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Dorian Gray and Victoria(n) Sponge Cake

Dorian Gray and Victoria(n) Sponge Cake

"The studio was filled with the rich odour of roses, and when the light summer wind stirred amidst the trees of the garden, there came through the open door the heavy scent of the lilac, or the more delicate perfume of the pink-flowering thorn."

The Book
"The Picture of Dorian Gray" by Oscar Wilde is one of those classics everybody talks about, maybe it was even assigned in high school, but I always got the feeling a lot of us didn't read it. Instead we gathered random facts about the book from here and there--word of mouth, Sparknotes, Wikipedia--and then just claimed to understand everything it was saying. Sort of like The Bible, but I digress.

Set in 19th century Europe, this Oscar Wilde classic begins when a well-known artist, Basil Hallward desires to paint a portrait of Dorian Gray, a wealthy and impossibly pretty young man. Dorian agrees to sit for several portraits and at first the artist paints him as ancient Greek heroes or mythological figures, but in the picture in question, he decides to paint Dorian as he actually, truly is. The same day the artist shows Dorian the newest painting, he also introduces him to Lord Henry Wotton (see also: the guy your mom always warned you about).

Before the end of their first conversation, Lord Henry, aka the worst influence ever, upsets Dorian by ranting on and on about the "transient nature of beauty and youth." In a fit of distress, Dorian pledges his soul if only the painting could bear the burden of age and infamy, allowing him to stay forever young. It is only after he breaks off his engagement with a young actress in a very cruel and unexpected manner, that Dorian realizes the painting is altering with every horrible, selfish thing he does.

I won't spoil the juicy bits for you, (in case you really haven't read it), but I will say that throughout the remainder of the book, we see Dorian fall deeper and deeper into moral ineptitude. What starts off as a good time--alcohol, drugs, women and other things found in debaucherous opium dens--turns into real life-threatening situations, depression and ethical numbness.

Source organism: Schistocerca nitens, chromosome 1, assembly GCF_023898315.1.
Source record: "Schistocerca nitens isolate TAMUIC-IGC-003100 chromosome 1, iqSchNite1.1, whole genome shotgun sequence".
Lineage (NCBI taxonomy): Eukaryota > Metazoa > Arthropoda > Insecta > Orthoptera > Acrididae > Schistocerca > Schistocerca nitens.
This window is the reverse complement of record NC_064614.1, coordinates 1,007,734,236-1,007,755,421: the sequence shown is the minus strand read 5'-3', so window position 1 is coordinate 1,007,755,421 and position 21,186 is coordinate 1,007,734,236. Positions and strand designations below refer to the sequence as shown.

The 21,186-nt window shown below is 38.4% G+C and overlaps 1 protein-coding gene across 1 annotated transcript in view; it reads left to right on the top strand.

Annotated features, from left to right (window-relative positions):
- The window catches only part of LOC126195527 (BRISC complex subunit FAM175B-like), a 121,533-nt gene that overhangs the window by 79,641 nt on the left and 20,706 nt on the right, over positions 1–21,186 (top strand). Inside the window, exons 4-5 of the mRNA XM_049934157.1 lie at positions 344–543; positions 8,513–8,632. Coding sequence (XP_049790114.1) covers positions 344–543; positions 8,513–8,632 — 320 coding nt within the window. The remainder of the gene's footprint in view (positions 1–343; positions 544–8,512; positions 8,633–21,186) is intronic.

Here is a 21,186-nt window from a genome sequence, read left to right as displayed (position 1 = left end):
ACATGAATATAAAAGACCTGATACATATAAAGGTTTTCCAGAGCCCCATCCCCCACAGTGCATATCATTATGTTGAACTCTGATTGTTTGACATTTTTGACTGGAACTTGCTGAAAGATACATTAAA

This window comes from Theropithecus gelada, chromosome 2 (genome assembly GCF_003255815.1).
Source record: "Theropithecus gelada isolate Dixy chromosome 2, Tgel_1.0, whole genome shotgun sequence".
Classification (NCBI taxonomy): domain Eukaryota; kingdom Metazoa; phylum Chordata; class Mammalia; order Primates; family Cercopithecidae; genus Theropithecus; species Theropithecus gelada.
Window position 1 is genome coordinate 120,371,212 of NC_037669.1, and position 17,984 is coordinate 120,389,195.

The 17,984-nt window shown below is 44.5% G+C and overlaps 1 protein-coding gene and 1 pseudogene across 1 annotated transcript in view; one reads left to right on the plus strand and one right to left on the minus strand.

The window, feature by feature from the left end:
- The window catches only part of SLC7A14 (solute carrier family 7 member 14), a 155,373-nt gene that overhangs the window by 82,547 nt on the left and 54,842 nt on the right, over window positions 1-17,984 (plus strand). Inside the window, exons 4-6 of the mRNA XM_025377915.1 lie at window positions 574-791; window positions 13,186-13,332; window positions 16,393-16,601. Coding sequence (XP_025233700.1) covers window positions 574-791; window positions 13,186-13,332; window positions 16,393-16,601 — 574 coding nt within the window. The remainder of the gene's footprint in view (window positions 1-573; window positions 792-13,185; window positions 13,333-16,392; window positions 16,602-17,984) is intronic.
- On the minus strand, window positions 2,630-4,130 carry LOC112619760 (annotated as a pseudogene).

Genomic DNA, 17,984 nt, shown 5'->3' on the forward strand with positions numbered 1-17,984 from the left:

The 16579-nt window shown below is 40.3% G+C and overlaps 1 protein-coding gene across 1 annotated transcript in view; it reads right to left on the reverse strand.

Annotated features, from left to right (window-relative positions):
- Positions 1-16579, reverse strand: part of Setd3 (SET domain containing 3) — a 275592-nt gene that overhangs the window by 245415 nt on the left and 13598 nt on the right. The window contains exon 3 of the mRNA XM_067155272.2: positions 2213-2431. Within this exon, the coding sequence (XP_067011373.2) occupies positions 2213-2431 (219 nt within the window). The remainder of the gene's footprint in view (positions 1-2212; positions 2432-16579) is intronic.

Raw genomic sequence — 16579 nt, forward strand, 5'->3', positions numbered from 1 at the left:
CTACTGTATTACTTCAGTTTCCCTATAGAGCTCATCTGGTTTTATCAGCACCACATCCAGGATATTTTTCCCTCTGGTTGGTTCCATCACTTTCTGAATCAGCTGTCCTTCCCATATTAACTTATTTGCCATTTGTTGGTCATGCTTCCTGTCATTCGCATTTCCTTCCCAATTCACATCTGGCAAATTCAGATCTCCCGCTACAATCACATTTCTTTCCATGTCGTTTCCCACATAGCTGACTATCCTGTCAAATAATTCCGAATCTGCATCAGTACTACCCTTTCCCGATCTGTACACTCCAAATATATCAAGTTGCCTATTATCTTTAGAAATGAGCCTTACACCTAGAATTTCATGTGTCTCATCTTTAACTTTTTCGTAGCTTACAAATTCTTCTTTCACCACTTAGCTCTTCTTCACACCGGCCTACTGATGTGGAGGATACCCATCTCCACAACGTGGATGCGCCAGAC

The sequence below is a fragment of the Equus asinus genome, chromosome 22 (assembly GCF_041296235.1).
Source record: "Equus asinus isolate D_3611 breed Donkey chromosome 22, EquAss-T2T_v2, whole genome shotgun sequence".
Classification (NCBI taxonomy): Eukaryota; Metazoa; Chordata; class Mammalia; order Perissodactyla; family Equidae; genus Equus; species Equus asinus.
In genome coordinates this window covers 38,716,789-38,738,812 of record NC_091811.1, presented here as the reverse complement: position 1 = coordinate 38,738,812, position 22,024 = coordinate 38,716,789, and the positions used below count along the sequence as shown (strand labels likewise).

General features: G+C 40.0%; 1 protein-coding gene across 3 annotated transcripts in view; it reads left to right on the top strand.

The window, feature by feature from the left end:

Is it fair to call Dorian Gray the original fuckboy? Now, now--hear me out. He's obsessed with his looks, he's a self-proclaimed disciple of “new Hedonism” and lives his life dedicated to the pursuit of pleasure. He has the type of nonchalant attitude that allows him to overlook the suicide of his ex-fiance--AND IT WAS HIS FAULT. Add to that the way his boyish good looks keep him in good favor with everybody in town and yeah, Dorian Gray is a fuckboy. He and Chris Brown should hang out.

The Cupcakes
Because The Picture of Dorian Grey is set in 19th century Europe, I decided to bake simple Victoria sponge cupcakes with strawberry jam in the middle--YUM! The Victoria Sponge is a quintessential English teatime treat and became popular during the reign of Queen Victoria, according to my quick Google search. Two tricks for a fluffy, well-aerated sponge cake: Make sure the weight of the eggs equals the weight of the butter and add warm water to the batter right before you bake. I will be sure to follow that advice next time, as I ignored the recipe and used regular sized eggs instead of large.

 

The ingredient list is short for this, but less is definitely more in this case. These cakes are sweet and light with a burst of strawberry flavor.

The Picture of Dorian Gray: 4 stars
Victoria(n) Sponge Cake Cupcakes: 5 stars

Ingredients:

1 1/2 sticks (12 tablespoons) softened butter
1 cup sugar
3 large eggs
1 1/2 cups self-rising flour
1 tablespoon warm water
1 teaspoon vanilla extract
1/4 cup jam (I used strawberry!)
Confectioner's sugar for dusting

Directions:

1. Beat butter and sugar in a bowl, until light and fluffy.
2. Alternate adding eggs and flour, (starting and ending with an egg) and beat until well mixed.
3. Lightly mix in water and vanilla.
4. Spoon about two tablespoons of batter into each muffin cup, followed by 1 teaspoon of jam, then top with another tablespoon of batter. Be sure to spread the top layer of batter to fully cover the jam layer.
5. Bake about 15 minutes at 400 degrees. (Or until light brown.)
6. When you remove from the oven, let cupcakes stand a couple of minutes; turn onto a wire rack to cool.
7. When ready to serve, dust with powdered sugar.
8. Enjoy while drinking a cup of tea with your pinkie up, like the queen or king you are!

NOTE: Obviously, I dyed my batter to keep with the Victorian gothic theme of the book, but be warned: that much gel food coloring will alter the texture of your cake!

 

“The books that the world calls immoral are books that show the world its own shame.”
“I don't want to be at the mercy of my emotions. I want to use them, to enjoy them, and to dominate them.”
“When one is in love, one always begins by deceiving one's self, and one always ends by deceiving others. That is what the world calls a romance.”
“Never marry at all, Dorian. Men marry because they are tired, women, because they are curious: both are disappointed.”
“There is only one thing in the world worse than being talked about, and that is not being talked about.”
“Some things are more precious because they don't last long.”
“You must have a cigarette. A cigarette is the perfect type of a perfect pleasure. It is exquisite, and it leaves one unsatisfied. What more can one want?”

 

Happy baking, everybody!
-Ariel

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